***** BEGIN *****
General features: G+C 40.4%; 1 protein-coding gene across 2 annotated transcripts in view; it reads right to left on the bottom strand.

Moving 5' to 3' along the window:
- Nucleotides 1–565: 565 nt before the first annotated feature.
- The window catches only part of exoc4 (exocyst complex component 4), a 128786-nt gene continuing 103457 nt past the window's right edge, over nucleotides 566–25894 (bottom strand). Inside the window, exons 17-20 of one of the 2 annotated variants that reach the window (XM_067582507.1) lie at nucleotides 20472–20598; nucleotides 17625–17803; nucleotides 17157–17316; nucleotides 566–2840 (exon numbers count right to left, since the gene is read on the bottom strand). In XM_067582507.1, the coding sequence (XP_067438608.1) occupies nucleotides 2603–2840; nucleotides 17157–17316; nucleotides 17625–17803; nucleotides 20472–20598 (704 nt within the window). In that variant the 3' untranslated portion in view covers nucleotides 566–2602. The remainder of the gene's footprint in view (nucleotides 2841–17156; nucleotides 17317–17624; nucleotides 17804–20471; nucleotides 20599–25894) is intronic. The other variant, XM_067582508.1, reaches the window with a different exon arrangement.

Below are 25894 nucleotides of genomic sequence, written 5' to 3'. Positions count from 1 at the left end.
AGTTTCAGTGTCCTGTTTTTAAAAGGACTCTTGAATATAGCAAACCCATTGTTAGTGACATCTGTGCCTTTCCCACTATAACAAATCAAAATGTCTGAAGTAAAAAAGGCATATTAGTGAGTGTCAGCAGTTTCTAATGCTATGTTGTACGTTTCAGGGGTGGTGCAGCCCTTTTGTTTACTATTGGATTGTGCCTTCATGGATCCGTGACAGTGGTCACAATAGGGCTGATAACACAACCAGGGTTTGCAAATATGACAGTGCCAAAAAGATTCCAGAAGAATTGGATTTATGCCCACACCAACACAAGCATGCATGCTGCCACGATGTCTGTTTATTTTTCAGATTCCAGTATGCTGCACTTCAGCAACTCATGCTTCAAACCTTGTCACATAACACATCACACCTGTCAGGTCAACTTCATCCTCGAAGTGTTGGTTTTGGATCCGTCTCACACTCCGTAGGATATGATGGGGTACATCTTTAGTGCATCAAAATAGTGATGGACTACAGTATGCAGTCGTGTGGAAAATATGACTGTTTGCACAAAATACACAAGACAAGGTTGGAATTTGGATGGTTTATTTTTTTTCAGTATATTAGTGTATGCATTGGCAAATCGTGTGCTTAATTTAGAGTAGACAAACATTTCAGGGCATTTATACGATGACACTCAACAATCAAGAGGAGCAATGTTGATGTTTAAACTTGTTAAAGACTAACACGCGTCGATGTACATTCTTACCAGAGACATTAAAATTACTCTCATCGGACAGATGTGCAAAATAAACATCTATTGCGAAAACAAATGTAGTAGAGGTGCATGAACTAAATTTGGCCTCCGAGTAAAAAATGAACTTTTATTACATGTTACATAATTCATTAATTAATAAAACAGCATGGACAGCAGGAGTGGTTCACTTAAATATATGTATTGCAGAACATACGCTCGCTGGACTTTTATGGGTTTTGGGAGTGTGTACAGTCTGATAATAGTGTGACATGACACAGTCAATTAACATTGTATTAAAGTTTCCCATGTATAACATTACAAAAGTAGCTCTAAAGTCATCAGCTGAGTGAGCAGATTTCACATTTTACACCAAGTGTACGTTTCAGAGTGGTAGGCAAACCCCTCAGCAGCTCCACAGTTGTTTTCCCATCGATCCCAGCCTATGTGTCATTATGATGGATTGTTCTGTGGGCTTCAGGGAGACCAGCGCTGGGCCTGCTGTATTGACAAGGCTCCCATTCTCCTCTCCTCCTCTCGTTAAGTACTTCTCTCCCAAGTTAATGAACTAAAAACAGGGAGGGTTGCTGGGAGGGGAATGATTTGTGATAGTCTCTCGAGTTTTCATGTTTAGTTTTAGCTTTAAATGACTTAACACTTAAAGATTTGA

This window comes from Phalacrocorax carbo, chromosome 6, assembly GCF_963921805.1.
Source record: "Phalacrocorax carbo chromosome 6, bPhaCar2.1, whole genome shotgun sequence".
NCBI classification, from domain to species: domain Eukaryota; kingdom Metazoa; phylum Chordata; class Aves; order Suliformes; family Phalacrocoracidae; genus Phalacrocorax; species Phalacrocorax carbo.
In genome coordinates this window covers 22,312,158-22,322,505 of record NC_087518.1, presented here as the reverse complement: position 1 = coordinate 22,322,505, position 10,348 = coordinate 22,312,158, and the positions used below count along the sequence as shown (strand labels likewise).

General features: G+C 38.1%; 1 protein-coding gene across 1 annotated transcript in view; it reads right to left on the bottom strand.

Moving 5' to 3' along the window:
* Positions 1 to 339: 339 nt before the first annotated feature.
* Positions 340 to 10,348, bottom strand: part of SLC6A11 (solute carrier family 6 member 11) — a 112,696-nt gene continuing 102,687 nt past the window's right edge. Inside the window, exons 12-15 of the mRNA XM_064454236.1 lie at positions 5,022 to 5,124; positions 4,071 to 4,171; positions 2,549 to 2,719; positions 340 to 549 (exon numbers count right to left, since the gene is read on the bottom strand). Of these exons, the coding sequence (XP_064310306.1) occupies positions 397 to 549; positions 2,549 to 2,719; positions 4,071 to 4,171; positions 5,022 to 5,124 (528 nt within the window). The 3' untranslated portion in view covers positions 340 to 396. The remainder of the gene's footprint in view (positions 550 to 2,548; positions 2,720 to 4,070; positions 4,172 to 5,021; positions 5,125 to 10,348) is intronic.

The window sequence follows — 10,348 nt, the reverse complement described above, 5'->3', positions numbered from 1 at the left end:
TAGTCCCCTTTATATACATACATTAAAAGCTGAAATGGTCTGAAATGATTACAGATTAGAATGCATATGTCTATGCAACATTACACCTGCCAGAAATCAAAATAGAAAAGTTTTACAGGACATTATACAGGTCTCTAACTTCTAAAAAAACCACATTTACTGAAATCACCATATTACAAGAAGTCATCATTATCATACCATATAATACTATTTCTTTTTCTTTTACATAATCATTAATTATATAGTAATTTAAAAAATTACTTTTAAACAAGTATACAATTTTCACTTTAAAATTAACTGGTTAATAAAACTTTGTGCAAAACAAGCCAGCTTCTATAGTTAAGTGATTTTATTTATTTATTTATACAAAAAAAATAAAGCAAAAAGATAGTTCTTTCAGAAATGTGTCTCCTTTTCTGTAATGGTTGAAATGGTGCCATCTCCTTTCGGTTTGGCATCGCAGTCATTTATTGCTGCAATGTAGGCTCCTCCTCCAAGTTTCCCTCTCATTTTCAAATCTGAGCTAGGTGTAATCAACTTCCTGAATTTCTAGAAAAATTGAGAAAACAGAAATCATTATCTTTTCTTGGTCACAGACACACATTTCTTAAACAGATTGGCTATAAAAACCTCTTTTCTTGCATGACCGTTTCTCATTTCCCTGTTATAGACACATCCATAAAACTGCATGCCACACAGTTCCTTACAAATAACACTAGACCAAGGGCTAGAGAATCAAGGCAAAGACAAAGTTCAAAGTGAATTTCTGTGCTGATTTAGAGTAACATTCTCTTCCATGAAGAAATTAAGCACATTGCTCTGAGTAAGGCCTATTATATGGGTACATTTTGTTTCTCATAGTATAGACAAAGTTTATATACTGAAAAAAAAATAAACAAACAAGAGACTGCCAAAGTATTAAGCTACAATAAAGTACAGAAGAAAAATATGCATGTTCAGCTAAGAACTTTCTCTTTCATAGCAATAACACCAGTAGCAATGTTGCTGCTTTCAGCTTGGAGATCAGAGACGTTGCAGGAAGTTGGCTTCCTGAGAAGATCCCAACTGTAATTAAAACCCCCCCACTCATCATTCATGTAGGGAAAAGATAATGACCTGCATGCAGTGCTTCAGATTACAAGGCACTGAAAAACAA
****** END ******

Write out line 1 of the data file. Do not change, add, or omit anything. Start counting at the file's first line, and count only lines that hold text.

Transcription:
General features: G+C 40.4%; 1 protein-coding gene across 2 annotated transcripts in view; it reads right to left on the bottom strand.